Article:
Like most data communications, WiMAX relies on a process consisting of a session setup and authentication. The RLC manages and monitors the quality of the service flow. With WiMAX, this process is a series of exchanges (DLs and ULs) between the BS and SS. A complex process determines what FDD and TDD settings will be used for the service flow, FEC, sets encryption, bandwidth requests, burst profiles, and so on. The process starts with channel acquisition by the newly installed SS.

Channel Acquisition

The MAC protocol includes an initialization procedure designed to eliminate the need for manual configuration. In other words, the subscriber takes the SS out of the box, plugs in power and Ethernet, and connects almost immediately to the network. The following paragraphs describe how that is possible without laborious user setup or service provider truck roll.

Upon installation, the SS begins scanning its frequency list to find an operating channel. It may be preconfigured by the service provider to register with a specified BS. This feature is useful in dense deployments where the SS might hear a secondary BS due to spurious signals or when the SS picks up a sidelobe of a nearby BS antenna. Moreover, this feature will help service providers avoid expensive installations and subsequent truck rolls.

After selecting a channel or channel pair, the SS synchronizes to the DL transmission from the BS by detecting the periodic frame preambles. Once the PHY is synchronized, the SS will look for the periodically broadcasted DCD and UCD messages that enable the SS to determine the modulation and FEC schemes used on the BS's carrier.

Initial Ranging and Negotiation of SS Capabilities

Once the parameters for initial ranging transmissions are established, the SS will scan the UL-MAP messages present in every frame for ranging information. The SS uses a backoff algorithm to determine which initial ranging slot it will use to send a ranging request (RNG-REQ) message. The SS will then send its burst using the minimum power setting and will repeat with increasingly higher transmission power until it receives a ranging response.

Based on the arrival time of the initial RNG-REQ and the measured power of the signal, the BS adjusts the timing advance and power to the SS with the ranging response (RNG-RSP). The response provides the SS with the basic and primary management CIDs. Once the timing advance of the SS transmissions has been correctly determined, the ranging procedure for fine-tuning the power is done via a series of invited transmissions.

WiMAX transmissions are made using the most robust burst profile. To save bandwidth, the SS next reports its PHY capabilities, including which modulation and coding schemes it supports and whether, in an FDD system, it is half-duplex or full-duplex. The BS, in its response, can deny the use of any capability reported by the SS. See Figure 1 for an illustration of this process.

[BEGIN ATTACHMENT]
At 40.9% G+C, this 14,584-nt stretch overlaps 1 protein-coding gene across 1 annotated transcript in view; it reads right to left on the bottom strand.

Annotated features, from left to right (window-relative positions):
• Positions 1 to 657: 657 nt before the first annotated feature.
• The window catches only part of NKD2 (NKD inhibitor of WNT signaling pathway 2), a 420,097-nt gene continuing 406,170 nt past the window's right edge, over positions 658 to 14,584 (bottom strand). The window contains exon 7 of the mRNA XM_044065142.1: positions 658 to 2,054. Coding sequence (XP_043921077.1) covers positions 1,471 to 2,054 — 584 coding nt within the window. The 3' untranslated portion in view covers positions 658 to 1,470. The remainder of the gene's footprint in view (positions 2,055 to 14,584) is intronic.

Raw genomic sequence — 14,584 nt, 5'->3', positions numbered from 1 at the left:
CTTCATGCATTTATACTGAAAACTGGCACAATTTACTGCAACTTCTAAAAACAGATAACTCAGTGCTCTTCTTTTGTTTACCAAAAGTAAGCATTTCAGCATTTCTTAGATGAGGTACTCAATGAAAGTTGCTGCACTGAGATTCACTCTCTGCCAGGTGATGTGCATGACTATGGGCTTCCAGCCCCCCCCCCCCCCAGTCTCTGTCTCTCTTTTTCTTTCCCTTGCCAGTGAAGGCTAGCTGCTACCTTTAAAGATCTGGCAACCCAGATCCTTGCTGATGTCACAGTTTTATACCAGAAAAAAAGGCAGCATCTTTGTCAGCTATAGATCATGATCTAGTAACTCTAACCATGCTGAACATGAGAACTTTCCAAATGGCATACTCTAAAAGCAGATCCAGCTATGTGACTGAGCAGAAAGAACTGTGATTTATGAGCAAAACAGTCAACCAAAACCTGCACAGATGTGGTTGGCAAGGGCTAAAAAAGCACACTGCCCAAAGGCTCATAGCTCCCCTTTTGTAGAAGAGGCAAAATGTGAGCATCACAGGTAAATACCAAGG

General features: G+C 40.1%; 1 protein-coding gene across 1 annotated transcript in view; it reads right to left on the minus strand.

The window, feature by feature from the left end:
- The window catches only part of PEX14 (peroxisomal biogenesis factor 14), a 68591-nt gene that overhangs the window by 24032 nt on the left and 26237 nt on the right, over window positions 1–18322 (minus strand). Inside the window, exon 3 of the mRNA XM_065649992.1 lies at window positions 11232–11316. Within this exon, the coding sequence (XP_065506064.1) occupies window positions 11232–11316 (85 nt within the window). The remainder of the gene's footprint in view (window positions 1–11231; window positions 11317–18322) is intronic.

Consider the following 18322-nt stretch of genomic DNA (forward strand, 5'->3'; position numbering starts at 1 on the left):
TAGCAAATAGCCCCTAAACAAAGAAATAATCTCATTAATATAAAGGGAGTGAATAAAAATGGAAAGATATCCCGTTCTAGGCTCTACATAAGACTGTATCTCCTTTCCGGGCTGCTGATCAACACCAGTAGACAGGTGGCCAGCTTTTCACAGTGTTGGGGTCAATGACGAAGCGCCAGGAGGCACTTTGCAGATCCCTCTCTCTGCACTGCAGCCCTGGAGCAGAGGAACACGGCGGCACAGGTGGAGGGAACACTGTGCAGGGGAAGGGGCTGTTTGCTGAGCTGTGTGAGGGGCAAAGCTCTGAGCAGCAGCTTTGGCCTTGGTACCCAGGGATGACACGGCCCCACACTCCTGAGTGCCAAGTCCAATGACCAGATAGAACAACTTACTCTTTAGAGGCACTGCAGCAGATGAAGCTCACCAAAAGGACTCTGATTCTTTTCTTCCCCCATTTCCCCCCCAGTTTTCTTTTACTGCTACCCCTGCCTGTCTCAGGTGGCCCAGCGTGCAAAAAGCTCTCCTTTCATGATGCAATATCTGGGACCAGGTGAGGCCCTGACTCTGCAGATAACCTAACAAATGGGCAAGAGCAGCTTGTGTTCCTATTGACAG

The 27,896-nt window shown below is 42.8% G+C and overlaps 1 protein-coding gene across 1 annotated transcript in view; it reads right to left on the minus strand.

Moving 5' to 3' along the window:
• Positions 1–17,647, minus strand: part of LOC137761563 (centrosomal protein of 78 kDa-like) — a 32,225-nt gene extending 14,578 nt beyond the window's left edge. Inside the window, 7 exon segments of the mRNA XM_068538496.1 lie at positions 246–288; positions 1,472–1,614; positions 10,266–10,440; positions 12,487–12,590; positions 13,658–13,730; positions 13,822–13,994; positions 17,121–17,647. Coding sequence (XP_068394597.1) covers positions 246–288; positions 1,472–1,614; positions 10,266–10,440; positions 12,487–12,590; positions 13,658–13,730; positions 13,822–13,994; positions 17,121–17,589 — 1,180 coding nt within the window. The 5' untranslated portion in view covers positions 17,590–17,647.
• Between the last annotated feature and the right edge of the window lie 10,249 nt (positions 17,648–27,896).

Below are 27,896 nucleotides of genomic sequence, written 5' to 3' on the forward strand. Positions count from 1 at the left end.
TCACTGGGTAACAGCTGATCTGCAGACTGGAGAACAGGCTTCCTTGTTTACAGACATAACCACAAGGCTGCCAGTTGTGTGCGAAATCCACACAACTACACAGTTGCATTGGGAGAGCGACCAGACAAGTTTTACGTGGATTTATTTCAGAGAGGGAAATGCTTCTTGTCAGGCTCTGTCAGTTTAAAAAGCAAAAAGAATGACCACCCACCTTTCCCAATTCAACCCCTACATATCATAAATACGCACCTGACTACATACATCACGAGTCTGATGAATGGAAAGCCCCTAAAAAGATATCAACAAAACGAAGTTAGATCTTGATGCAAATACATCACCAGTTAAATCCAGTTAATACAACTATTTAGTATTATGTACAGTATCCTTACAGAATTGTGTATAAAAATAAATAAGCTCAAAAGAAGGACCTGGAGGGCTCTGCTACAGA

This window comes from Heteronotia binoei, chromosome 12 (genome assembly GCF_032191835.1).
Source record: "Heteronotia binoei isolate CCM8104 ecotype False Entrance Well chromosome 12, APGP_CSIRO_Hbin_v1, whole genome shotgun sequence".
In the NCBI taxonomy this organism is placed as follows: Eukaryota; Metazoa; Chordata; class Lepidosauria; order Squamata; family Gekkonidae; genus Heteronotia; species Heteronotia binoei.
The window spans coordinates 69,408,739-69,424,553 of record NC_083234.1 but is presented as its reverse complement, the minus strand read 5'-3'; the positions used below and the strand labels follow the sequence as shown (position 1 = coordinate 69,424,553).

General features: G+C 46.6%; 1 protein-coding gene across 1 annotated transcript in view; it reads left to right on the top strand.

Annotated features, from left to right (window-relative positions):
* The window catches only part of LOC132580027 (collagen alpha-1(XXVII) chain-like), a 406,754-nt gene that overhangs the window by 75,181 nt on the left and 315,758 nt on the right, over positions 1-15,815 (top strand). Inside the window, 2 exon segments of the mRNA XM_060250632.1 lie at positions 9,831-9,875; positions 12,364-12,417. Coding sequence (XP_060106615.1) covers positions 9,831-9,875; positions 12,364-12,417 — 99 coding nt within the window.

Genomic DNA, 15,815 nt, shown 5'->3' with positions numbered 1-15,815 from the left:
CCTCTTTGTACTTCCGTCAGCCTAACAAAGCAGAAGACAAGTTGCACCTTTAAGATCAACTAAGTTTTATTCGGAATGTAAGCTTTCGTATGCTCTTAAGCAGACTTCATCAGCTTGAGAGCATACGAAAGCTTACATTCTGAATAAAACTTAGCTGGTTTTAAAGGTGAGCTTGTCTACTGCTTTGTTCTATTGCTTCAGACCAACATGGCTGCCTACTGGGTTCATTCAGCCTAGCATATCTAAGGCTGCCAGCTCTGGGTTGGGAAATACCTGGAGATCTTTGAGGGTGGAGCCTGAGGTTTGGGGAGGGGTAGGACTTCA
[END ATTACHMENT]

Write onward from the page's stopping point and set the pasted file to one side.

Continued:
Figure 1: Channel acquisition process between an SS and BS

It should be noted here how complex this setup procedure is. The purpose thus far is to ensure a high quality connection between the SS and the BS.

SS Authentication and Registration

Wi-Fi has been dogged with a reputation for lax security. Perhaps the best "horror story" deals with a computer retailer who installed a wireless LAN. A customer purchased a Wi-Fi equipped laptop and, anxious to enjoy it, powered it up in the parking lot of the retailer. The new laptop owner was immediately able to tap into the retailer's Wi-Fi network and was able to capture some customer credit card information. Fortunately, the new laptop owner was a journalist, not a con artist. The story, much to the chagrin of the national retailer and the Wi-Fi industry, made the national news. The Wi-Fi industry has had to work hard to shake the reputation of having loose security measures. A similar story will not easily, if ever, occur with WiMAX.

Each SS contains both a manufacturer-issued factory-installed X.509 digital certificate and the certificate of the manufacturer. The SS in the Authorization Request and Authentication Information messages sends these certificates, which set up the link between the 48-bit MAC address of the SS and its public RSA key, to the BS. The network is able to verify the identity of the SS by checking the certificates and can subsequently check the level of authorization of the SS. If the SS is authorized to join the network, the BS will respond to its request with an authorization reply containing an authorization key (AK) encrypted with the SS's public key and used to secure further transactions.